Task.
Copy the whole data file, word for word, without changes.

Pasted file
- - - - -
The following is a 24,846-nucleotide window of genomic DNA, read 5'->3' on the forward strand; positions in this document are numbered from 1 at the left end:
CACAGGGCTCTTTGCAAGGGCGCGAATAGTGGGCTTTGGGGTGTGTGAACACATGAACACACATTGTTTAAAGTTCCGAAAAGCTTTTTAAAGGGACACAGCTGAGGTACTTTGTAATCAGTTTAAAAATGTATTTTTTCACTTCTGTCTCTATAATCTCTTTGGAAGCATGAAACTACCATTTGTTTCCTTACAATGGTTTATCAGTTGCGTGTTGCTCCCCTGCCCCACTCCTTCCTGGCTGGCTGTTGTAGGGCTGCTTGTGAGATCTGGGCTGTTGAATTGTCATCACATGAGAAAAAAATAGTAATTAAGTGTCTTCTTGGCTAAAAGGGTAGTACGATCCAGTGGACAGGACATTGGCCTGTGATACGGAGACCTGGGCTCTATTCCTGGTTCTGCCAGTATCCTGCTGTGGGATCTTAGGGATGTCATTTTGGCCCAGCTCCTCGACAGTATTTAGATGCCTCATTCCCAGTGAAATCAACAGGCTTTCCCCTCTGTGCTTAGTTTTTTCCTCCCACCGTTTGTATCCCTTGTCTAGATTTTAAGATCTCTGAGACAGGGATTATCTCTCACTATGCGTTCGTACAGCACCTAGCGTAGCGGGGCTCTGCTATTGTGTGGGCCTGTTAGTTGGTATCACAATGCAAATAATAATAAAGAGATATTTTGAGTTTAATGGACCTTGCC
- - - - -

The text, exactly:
The following is a 24,846-nucleotide window of genomic DNA, read 5'->3' on the forward strand; positions in this document are numbered from 1 at the left end:
CACAGGGCTCTTTGCAAGGGCGCGAATAGTGGGCTTTGGGGTGTGTGAACACATGAACACACATTGTTTAAAGTTCCGAAAAGCTTTTTAAAGGGACACAGCTGAGGTACTTTGTAATCAGTTTAAAAATGTATTTTTTCACTTCTGTCTCTATAATCTCTTTGGAAGCATGAAACTACCATTTGTTTCCTTACAATGGTTTATCAGTTGCGTGTTGCTCCCCTGCCCCACTCCTTCCTGGCTGGCTGTTGTAGGGCTGCTTGTGAGATCTGGGCTGTTGAATTGTCATCACATGAGAAAAAAATAGTAATTAAGTGTCTTCTTGGCTAAAAGGGTAGTACGATCCAGTGGACAGGACATTGGCCTGTGATACGGAGACCTGGGCTCTATTCCTGGTTCTGCCAGTATCCTGCTGTGGGATCTTAGGGATGTCATTTTGGCCCAGCTCCTCGACAGTATTTAGATGCCTCATTCCCAGTGAAATCAACAGGCTTTCCCCTCTGTGCTTAGTTTTTTCCTCCCACCGTTTGTATCCCTTGTCTAGATTTTAAGATCTCTGAGACAGGGATTATCTCTCACTATGCGTTCGTACAGCACCTAGCGTAGCGGGGCTCTGCTATTGTGTGGGCCTGTTAGTTGGTATCACAATGCAAATAATAATAAAGAGATATTTTGAGTTTAATGGACCTTGCC